Implementing DNS-over-HTTPS in javascript so my web app can request resolution from its own resolver directly and it can’t be blocked by your adblockers

@wxcafe *adds this toot to the reasons why he wants to stop doing web dev*

@codl half convinced it was the main motivation behind doh in the first place tbh

@wxcafe i don't see why they'd need it to be a standard to do this

@codl easier to do it once it’s running everywhere and there’s no way to block it without breaking everything I guess? Also like with every open source thing, if it’s a standard you can offload the code development costs

@wxcafe in-browser ad blockers can and would block every open DoH resolver

@codl well what if I, youtube.con, refuse to work until I can resolve my ad network over doh? Currently I can’t because it might just be that your resolver is shit and actually can’t resolve the ad network but over doh? If I can’t speak to my resolver I know it’s because you’re blocking it

@codl idk I mean there’s probably ways to block it that would work but it’s another step in the race towards making it more difficult I guess

@wxcafe i'm confused now. i thought you were saying that it was unblockable because there would be a lot of random 3rd party resolvers

youtube is a bad example because the same company runs the website and the ad network, they already know very well if you're blocking ads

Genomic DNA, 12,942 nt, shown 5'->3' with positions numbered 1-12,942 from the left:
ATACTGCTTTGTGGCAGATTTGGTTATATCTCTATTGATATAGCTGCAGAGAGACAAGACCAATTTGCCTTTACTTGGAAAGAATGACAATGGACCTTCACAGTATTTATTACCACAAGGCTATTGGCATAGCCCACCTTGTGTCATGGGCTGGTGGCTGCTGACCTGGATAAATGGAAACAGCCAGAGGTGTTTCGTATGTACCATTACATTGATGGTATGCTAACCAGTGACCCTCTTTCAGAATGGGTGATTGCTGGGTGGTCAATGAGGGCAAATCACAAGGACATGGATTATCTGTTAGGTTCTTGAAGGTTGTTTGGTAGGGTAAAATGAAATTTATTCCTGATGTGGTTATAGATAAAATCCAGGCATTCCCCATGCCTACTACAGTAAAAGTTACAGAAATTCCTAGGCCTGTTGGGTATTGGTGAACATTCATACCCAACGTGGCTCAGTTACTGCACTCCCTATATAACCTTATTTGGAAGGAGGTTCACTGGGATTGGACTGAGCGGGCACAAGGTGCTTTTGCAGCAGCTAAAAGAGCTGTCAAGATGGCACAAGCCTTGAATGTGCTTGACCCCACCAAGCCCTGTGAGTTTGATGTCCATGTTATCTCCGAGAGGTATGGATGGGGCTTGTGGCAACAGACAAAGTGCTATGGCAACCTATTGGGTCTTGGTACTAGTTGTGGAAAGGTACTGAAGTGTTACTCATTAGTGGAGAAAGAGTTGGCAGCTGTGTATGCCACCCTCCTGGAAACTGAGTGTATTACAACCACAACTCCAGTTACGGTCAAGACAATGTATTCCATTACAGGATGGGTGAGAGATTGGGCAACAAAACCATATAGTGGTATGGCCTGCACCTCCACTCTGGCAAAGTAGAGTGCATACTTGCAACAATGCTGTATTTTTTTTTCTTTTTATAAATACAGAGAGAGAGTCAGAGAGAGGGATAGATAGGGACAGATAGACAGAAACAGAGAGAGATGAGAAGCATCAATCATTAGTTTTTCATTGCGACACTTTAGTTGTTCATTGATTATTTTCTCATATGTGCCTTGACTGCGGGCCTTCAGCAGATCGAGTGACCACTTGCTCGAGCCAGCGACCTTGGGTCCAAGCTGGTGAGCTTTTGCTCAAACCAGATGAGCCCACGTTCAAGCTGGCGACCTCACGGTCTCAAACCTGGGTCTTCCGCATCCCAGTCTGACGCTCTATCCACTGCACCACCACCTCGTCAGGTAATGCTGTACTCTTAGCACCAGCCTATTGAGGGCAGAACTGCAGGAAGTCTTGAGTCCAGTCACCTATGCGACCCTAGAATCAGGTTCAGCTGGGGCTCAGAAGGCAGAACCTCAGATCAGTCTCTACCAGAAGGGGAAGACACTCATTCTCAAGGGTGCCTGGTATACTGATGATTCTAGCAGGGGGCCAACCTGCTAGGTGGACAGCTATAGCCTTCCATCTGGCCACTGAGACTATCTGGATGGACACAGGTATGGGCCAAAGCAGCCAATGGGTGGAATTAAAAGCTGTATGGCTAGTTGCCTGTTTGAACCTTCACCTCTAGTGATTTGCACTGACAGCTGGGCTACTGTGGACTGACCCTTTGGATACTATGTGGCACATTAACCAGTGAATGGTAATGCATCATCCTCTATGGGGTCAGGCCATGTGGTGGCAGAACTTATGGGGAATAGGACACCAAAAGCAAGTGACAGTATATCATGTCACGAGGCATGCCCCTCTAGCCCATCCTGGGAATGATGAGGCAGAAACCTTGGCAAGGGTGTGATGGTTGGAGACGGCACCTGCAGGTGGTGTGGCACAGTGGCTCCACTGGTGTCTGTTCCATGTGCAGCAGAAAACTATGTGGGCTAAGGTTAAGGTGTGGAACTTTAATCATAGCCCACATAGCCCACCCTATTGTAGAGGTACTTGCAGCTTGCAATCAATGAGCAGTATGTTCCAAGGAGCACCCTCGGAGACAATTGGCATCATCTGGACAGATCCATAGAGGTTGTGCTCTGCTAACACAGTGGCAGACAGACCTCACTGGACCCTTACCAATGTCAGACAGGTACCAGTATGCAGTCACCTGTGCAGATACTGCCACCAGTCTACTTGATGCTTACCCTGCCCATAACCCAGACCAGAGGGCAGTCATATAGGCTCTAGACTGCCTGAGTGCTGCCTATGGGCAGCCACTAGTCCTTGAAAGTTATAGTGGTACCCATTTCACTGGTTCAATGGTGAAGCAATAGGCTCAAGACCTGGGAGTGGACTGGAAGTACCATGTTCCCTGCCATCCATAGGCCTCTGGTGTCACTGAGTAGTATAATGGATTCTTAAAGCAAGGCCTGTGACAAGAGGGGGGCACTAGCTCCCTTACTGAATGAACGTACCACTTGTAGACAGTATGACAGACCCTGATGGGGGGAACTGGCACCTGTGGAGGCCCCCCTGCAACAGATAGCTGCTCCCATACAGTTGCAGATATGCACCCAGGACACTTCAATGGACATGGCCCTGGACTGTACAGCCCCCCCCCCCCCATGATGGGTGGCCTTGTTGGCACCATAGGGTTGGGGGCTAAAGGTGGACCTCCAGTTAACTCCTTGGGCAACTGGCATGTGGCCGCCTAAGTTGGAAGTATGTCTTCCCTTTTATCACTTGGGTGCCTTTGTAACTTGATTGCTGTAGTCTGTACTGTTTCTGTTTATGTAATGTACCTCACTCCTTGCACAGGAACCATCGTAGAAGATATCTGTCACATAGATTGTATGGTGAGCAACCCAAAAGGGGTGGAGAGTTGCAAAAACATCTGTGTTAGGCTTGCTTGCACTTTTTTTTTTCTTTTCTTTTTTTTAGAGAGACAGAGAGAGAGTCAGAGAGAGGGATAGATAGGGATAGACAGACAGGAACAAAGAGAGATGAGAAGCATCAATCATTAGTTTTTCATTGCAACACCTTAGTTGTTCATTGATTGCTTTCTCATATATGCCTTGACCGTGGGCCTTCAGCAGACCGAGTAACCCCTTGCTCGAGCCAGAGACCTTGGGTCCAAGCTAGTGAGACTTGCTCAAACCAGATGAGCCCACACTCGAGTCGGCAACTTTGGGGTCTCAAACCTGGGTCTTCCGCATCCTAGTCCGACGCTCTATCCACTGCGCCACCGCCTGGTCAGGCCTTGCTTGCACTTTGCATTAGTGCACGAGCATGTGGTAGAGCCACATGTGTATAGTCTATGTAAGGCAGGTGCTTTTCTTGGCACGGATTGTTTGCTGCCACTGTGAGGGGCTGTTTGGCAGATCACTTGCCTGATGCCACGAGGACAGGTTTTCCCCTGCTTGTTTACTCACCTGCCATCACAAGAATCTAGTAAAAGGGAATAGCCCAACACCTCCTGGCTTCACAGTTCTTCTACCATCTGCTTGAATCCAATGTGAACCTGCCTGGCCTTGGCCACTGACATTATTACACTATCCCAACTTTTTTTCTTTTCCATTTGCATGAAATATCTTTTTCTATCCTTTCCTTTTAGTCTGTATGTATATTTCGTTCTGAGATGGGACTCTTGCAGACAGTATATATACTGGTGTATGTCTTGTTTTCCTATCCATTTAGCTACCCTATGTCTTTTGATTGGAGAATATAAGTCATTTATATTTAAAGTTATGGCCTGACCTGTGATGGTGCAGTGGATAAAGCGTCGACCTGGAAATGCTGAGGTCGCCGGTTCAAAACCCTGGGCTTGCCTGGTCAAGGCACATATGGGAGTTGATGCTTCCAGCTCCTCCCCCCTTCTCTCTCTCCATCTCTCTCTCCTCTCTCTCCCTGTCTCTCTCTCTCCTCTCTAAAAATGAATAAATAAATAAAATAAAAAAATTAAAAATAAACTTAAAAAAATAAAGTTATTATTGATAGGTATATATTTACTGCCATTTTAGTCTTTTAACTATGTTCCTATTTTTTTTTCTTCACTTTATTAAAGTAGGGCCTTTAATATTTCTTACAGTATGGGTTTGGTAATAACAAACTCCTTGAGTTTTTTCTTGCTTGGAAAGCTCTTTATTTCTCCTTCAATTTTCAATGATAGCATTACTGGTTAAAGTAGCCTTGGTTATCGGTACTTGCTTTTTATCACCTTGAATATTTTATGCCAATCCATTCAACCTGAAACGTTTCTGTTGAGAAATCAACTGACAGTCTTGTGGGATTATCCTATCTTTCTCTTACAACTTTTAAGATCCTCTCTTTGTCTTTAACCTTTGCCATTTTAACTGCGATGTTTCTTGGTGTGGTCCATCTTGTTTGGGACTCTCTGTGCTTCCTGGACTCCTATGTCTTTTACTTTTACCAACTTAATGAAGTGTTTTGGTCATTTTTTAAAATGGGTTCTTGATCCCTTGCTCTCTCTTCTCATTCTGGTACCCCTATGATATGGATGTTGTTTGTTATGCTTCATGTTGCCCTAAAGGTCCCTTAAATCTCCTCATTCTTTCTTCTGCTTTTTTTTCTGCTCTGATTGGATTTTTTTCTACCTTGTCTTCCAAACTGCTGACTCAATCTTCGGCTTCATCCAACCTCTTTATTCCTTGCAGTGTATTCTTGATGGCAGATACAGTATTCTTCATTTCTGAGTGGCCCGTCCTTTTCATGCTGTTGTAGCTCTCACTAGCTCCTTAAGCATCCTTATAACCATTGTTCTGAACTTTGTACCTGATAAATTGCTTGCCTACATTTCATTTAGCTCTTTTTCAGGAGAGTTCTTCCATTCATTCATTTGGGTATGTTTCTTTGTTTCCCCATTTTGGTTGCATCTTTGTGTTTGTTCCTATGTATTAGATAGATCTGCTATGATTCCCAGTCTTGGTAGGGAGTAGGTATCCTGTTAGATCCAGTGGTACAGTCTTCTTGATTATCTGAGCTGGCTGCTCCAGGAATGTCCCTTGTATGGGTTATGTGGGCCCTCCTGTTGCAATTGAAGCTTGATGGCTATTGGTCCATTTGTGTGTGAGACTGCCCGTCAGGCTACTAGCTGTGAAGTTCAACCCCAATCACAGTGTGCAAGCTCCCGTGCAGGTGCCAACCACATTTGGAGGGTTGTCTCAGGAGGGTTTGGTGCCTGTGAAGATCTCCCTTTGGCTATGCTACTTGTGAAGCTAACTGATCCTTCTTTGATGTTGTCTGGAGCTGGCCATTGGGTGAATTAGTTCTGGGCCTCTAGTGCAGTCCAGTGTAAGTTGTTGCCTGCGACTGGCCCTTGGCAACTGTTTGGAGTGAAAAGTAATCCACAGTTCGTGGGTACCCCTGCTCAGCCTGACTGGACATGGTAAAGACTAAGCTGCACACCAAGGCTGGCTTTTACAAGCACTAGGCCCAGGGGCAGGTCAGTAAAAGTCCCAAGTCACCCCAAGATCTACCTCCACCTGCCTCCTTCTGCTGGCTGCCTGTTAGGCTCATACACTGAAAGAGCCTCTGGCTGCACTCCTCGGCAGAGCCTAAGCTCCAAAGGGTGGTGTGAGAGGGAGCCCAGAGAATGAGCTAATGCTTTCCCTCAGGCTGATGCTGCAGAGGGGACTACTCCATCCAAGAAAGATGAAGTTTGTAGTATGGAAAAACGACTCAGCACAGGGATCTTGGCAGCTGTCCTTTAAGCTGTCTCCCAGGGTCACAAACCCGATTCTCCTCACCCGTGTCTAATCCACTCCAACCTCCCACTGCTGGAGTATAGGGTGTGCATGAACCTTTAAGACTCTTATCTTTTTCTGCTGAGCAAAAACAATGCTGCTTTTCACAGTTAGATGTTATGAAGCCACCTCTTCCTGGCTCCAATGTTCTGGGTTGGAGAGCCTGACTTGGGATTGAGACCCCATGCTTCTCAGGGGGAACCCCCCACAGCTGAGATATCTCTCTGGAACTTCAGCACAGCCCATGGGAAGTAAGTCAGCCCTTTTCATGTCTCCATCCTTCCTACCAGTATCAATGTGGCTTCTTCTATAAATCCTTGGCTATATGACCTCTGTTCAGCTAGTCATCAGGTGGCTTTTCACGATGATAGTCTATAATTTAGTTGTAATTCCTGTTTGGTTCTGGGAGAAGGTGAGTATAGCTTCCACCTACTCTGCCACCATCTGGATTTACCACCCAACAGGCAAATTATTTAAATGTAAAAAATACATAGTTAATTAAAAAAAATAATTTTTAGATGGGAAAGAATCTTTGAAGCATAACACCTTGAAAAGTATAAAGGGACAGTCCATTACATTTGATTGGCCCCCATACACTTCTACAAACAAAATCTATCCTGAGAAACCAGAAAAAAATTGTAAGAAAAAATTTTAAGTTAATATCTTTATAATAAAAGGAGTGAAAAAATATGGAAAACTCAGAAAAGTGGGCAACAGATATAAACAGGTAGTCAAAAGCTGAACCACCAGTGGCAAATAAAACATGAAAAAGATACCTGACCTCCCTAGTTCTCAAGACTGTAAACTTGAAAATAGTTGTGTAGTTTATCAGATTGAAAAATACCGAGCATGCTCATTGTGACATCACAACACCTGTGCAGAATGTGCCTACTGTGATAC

but also there's no reason to assume that if you can't reach a DoH server it's because it was blocked. dns isn't the only protocol that can fail in poor network conditions

@codl im not convinced of that honestly. like before it could be that someone up in the chain was blocking port 53, but now it definitely can't be because it's just https so it has to be the user who's blocking it, and the web app can just refuse to work

I'm not really talking about the number of 3rd party resolvers, more the fact that right now if a web app starts talking dns it's trivial to block I guess

@wxcafe who.. blocks port 53.. also how does someone manage to resolve a website fine if port 53 is blocked

@codl lots of people block port 53 at the border (i.e. only a specific (filtered) resolver is allowed to dns out of the network)

@wxcafe oh

wait you meant if a web app used a custom resolver? they can't do that

@wxcafe right. but there is no difference between a web page talking DoH to its special resolver and a web page asking its server "hey, which ip is the ad server at" without a standard protocol. it's not like DoH is enabling a new thing, unless you also assume that most open DoH resolvers won't be blocked in ublock and others

@codl well the difference is I don't have to dev both the server part and the client part because they're standards so there already are libraries for both I guess

@wxcafe honestly today it's easier to make a scrappy web service that spits out a hard coded ip address than to set up one of the standard compliant DoH resolvers. but fair enough


great, now you have to patent it and charge billions of dollars for it so no one uses it

@wxcafe hmm, I’m not sure if you can connect to an IP and set the Host header from a client-side request… but this is an evil plan and I love it

@ticky if you can't now you probably will be able to in a javascript framework 6 months from now

@ticky @wxcafe well you couldn't do that in JS code in a regular webpage but i'm willing to bet you could do that in a WebExtension :thinkhappy:

@Eramdam @wxcafe please instal this extension to by pass your ad blocker plugin or we can’t show this web page 🙏🏼

@ticky @wxcafe
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